The ability of the flu viruses to mutate is a known difficulty in fighting influenza and thus evade various medications that were previously found to be effective.
Researchers at the Hebrew University of Jerusalem have shown recently that another, more promising, approach is to focus on improving drugs that boost the body's natural flu killer system.
Emergence of new influenza strains, such as the recent avian influenza (H5N1) and swine influenza (H1N1 2009), can lead to the emergence of severe pandemics that pose a major threat to the entire world population. Recently, the concern regarding the emergence of such a pandemic arose when a new and deadly avian influenza strain (H7N9) was discovered in China, causing the death of six people in only one month.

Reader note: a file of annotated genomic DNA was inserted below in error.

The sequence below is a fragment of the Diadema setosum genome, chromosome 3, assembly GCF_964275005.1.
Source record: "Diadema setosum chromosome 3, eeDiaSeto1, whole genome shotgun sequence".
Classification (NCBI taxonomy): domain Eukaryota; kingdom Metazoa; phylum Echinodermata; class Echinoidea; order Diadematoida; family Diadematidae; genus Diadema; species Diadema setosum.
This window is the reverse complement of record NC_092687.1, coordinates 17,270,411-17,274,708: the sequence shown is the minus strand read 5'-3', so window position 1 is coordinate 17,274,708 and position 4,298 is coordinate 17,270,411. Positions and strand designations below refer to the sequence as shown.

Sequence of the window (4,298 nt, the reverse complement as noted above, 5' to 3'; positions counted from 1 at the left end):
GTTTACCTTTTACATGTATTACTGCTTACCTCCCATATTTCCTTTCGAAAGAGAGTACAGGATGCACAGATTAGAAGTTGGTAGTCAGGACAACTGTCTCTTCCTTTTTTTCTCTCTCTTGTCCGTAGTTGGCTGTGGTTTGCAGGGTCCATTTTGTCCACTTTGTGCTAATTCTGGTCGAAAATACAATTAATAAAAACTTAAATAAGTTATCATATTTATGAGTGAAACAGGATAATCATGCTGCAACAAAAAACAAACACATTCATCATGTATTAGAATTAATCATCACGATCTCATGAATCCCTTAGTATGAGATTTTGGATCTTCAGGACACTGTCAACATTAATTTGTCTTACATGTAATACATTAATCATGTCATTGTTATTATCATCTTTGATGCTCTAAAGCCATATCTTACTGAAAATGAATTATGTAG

The body's immune system can fight influenza infection. Natural killer (NK) cells, which are an essential component of this system, can recognize and eliminate influenza-virus-infected cells and inhibit the spread of the virus in the respiratory system.
But, as Ph.D. student Yotam Bar-On and Ofer Mandelboim, the Dr. Edward Crown Professor of General and Tumor Immunology at the Institute for Medical Research Israel Canada (IMRIC) of the Hebrew University Faculty of Medicine, have revealed in a paper published in Cell Reports
, the influenza virus is able to escape from the NK cells activity, allowing it to spread in the respiratory system.